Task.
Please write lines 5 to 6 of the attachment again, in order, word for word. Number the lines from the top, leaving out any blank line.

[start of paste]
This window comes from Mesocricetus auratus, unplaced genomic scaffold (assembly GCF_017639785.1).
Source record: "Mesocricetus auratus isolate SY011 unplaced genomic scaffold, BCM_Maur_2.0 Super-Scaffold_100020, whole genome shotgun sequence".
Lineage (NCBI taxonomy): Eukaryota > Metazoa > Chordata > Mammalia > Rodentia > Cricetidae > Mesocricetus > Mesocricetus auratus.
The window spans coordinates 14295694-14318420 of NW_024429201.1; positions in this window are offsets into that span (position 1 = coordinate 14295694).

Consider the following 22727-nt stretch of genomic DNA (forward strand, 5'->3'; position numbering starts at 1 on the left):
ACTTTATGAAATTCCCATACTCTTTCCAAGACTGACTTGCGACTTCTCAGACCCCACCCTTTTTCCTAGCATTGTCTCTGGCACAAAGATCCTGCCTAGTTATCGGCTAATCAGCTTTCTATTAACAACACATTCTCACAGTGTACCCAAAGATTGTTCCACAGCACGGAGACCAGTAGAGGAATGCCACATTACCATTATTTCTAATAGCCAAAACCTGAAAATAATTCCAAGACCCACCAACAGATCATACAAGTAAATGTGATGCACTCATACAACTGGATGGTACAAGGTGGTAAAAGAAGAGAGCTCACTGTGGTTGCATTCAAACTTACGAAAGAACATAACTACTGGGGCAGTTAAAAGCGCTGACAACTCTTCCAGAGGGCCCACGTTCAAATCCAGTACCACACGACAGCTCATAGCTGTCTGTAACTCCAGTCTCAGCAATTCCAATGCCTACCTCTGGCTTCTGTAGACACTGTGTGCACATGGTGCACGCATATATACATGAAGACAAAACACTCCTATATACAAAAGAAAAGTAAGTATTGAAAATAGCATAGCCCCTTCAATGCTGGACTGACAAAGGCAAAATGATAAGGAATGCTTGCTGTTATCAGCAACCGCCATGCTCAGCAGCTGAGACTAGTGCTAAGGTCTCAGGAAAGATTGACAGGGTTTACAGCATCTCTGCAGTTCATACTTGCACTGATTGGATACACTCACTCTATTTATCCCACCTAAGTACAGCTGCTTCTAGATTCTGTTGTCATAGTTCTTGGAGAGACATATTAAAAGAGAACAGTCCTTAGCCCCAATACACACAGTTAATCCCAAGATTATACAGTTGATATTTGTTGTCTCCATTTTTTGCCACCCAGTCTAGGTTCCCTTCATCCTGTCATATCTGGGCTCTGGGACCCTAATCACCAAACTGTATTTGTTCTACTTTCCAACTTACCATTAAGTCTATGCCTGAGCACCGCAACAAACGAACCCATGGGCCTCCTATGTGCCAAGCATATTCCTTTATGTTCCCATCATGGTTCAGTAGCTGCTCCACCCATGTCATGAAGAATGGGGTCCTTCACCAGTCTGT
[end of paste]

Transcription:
Consider the following 22727-nt stretch of genomic DNA (forward strand, 5'->3'; position numbering starts at 1 on the left):
ACTTTATGAAATTCCCATACTCTTTCCAAGACTGACTTGCGACTTCTCAGACCCCACCCTTTTTCCTAGCATTGTCTCTGGCACAAAGATCCTGCCTAGTTATCGGCTAATCAGCTTTCTATTAACAACACATTCTCACAGTGTACCCAAAGATTGTTCCACAGCACGGAGACCAGTAGAGGAATGCCACATTACCATTATTTCTAATAGCCAAAACCTGAAAATAATTCCAAGACCCACCAACAGATCATACAAGTAAATGTGATGCACTCATACAACTGGATGGTACAAGGTGGTAAAAGAAGAGAGCTCACTGTGGTTGCATTCAAACTTACGAAAGAACATAACTACTGGGGCAGTTAAAAGCGCTGACAACTCTTCCAGAGGGCCCACGTTCAAATCCAGTACCACACGACAGCTCATAGCTGTCTGTAACTCCAGTCTCAGCAATTCCAATGCCTACCTCTGGCTTCTGTAGACACTGTGTGCACATGGTGCACGCATATATACATGAAGACAAAACACTCCTATATACAAAAGAAAAGTAAGTATTGAAAATAGCATAGCCCCTTCAATGCTGGACTGACAAAGGCAAAATGATAAGGAATGCTTGCTGTTATCAGCAACCGCCATGCTCAGCAGCTGAGACTAGTGCTAAGGTCTCAGGAAAGATTGACAGGGTTTACAGCATCTCTGCAGTTCATACTTGCACTGATTGGATACACTCACTCTATTTATCCCACCTAAGTACAGCTGCTTCTAGATTCTGTTGTCATAGTTCTTGGAGAGACATATTAAAAGAGAACAGTCCTTAGCCCCAATACACACAGTTAATCCCAAGATTATACAGTTGATATTTGTTGTCTCCATTTTTTGCCACCCAGTCTAGGTTCCCTTCATCCTGTCATATCTGGGCTCTGGGACCCTAATCACCAAACTGTATTTGTTCTACTTTCCAACTTACCATTAAGTCTATGCCTGAGCACCGCAACAAACGAACCCATGGGCCTCCTATGTGCCAAGCATATTCCTTTATGTTCCCATCATGGTTCAGTAGCTGCTCCACCCATGTCATGAAGAATGGGGTCCTTCACCAGTCTGT